intended to treat symptoms in patients suffering from the flu is essentially a waste of money, according to two new studies finding that the effectiveness of the antivirals is vastly overstated and the harms underplayed. The companies that make the drugs and the Centers for Disease Control and Prevention
are challenging those conclusions.
The studies stoke already heated concerns over the lack of accessibility to clinical trial information and loopholes in the drug approval processes in both the United States and Europe.
Fears of a flu pandemic in 2009 prompted government agencies around the globe to begin stockpiling Roche's Tamiflu (oseltamivir) and GlaxoSmithKline's Relenza (zanamivir), which the companies claim mitigate the symptoms and stop the spread of the flu virus in the body. The Cochrane Collaboration, which provides systematic reviews of research, started looking for data on the safety and effectiveness of the drugs. It took 4½ years, Cochrane officials said, to obtain the complete list of trials conducted on the drugs from the respective manufacturers.
Their reviews found no evidence to support that the drugs reduce pneumonia complications, led to fewer hospitalizations or could stop the spread of a pandemic. Moreover, some of the more worrisome side effects of Tamiflu—like the potential for psychiatric and renal problems and hypoglycemia—were understated.
The scientists analyzed data from 20 Tamiflu trials involving about 9,600 patients and 26 Relenza trials with about 16,600 patients. The results were published Thursday
in the journal BMJ.
Roche said the company fundamentally disagrees with the conclusions and that Cochrane only looked at 20 out of 77 of the trials available to them. “We do not consider the (Cochrane Acute Respiratory Infections) Group to be the final authority on the value of neuraminidase inhibitors,” Roche said in the statement, also pointing out that the U.S. Food and Drug Administration
, the CDC and the World Health Organization have all endorsed the medications.
The CDC says
that it continues to recommend the use of the neuraminidase-inhibitor antiviral drugs, and that the Cochrane review does not tell the whole story.
“It's only part of the evidence,” said Dr. Tim Uyeki, chief medical officer of the CDC's influenza division. The review bases its conclusions on outpatient data from healthy people with mild disease, which Uyeki says excludes observational data on hospitalized patients and those high-risk populations – like pregnant women, babies and people with chronic diseases - who have the most severe outcomes.
“We feel there is evidence that early treatment in hospitalized and high risk patients can be clinically beneficial in preventing severe outcomes,” he said. “The studies in the recent Cochrane review were statistically underpowered and not designed to assess that.”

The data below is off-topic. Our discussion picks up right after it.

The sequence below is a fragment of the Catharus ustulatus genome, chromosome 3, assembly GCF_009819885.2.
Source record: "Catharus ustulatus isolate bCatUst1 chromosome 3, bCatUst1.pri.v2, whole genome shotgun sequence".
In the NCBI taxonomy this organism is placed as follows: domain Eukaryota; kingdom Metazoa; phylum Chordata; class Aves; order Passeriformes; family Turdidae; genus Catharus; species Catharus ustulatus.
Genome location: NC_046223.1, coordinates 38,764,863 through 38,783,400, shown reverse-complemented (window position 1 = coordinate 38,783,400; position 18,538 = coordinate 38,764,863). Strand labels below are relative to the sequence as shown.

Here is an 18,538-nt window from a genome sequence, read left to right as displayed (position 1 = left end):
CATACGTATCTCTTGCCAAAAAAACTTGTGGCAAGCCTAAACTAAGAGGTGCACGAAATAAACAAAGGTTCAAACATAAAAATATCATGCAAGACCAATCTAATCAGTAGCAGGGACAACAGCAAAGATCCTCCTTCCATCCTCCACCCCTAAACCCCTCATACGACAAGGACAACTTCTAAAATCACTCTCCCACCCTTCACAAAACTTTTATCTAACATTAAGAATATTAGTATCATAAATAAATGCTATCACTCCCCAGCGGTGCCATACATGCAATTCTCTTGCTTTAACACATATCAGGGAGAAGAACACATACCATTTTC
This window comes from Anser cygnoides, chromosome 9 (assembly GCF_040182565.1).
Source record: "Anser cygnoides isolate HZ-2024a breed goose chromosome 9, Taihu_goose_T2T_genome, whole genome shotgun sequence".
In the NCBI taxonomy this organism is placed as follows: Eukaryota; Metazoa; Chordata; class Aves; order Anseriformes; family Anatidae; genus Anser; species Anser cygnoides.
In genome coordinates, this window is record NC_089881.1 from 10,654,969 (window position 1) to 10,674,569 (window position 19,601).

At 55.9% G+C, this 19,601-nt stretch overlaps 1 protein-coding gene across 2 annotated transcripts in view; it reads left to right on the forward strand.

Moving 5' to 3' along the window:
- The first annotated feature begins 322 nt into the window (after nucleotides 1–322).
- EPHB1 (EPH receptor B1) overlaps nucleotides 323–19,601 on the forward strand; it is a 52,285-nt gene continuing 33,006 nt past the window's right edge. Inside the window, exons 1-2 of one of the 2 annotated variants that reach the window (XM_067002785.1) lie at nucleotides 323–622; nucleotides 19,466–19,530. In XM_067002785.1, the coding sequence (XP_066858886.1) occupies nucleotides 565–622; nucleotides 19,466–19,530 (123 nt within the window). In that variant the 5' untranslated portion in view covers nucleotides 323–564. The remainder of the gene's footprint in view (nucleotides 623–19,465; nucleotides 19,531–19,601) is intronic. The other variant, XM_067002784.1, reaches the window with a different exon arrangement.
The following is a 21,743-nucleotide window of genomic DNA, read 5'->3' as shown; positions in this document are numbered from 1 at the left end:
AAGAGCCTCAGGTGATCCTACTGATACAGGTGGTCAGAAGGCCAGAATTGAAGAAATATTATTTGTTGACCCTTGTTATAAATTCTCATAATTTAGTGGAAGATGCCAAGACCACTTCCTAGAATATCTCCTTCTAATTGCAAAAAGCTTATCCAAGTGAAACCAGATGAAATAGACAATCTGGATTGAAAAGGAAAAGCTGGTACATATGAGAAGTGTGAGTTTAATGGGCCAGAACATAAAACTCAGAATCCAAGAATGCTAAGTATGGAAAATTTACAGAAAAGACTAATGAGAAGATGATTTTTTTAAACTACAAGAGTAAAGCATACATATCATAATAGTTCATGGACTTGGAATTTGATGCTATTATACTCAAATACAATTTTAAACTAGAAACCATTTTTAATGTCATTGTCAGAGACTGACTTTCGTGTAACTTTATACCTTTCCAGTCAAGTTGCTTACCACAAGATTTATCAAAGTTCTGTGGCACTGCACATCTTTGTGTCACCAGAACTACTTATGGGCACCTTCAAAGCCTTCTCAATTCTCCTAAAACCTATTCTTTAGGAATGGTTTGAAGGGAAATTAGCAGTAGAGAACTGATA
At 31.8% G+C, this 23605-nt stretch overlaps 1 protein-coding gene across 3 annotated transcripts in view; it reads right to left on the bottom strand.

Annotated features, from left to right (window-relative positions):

However, Cochrane scientists and BMJ editors say the findings expose fundamental flaws in the systems and processes government agencies use to ensure the quality and safety of medications that are approved. The agencies, they argue, rely too heavily on the drug manufacturers, who have a vested interest in the results.
“The drugmakers have an irreducible conflict of interest when it comes to presenting the data from their studies,” said Dr. Fiona Godlee, BMJ editor-in-chief, during a news conference. “They are not incentivized to create a clear picture of the effectiveness and safety of their drugs at the moment.” The vast majority of trials are funded or conducted by industry or industry-paid experts, she said, and that leads to an overly optimistic view of the medications' benefits.
Others noted during the news conference that it is still routine—and entirely legal—for researchers to withhold the results of clinical trials, and that it's not uncommon to find methodological shortcomings in the design of the studies upon review. Gaining access to clinical trial data has historically been a complicated issue. Drug manufacturers have regarded the information as proprietary, making it challenging for outside groups to replicate the findings.
The push for transparency has been gaining traction, though, including several collaborative efforts in the past year. Relenza manufacturer GlaxoSmithKline started clinicalstudydatarequest.com
in 2013, and according to the company's website, Boehringer Ingelheim, Roche, Sanofi and ViiV Healthcare have committed to the data-sharing effort. The website alltrials.net
—launched last year in Europe by a group including BMJ, Cochrane the Dartmouth Institute for Health Policy & Clinical Practice—has requested that all past and present trials be registered and their results be reported. In January, Johnson & Johnson
entered an agreement to share clinical trial data through the Yale School of Medicine's Open Data Access Project, which will serve as an independent body to review requests from investigators and physicians seeking access.
Still, there is a long way to go, not only in gaining access to data on newer trials being conducted, but also on those from decades ago for drugs currently in use. Tamiflu came to market in 1999.
“This is a multisystem failure,” said Dr. Peter Doshi, assistant professor of pharmaceutical health services research at the University of Maryland and a part of the team reviewing the Cochrane research for publication in BMJ. It is assumed that both the CDC and FDA had access to the same 150,000-plus pages of data on Tamiflu and Relenza, he said during the news conference, but the federal agencies did not agree on the evidence supporting basic claims nor the potential risks of the drugs.
“When they are fundamentally at odds about the basic assumptions that have gone into billion-dollar stockpiling decisions, they need to reconcile those differences. That is completely unacceptable.”Follow Sabriya Rice on Twitter: @MHSRice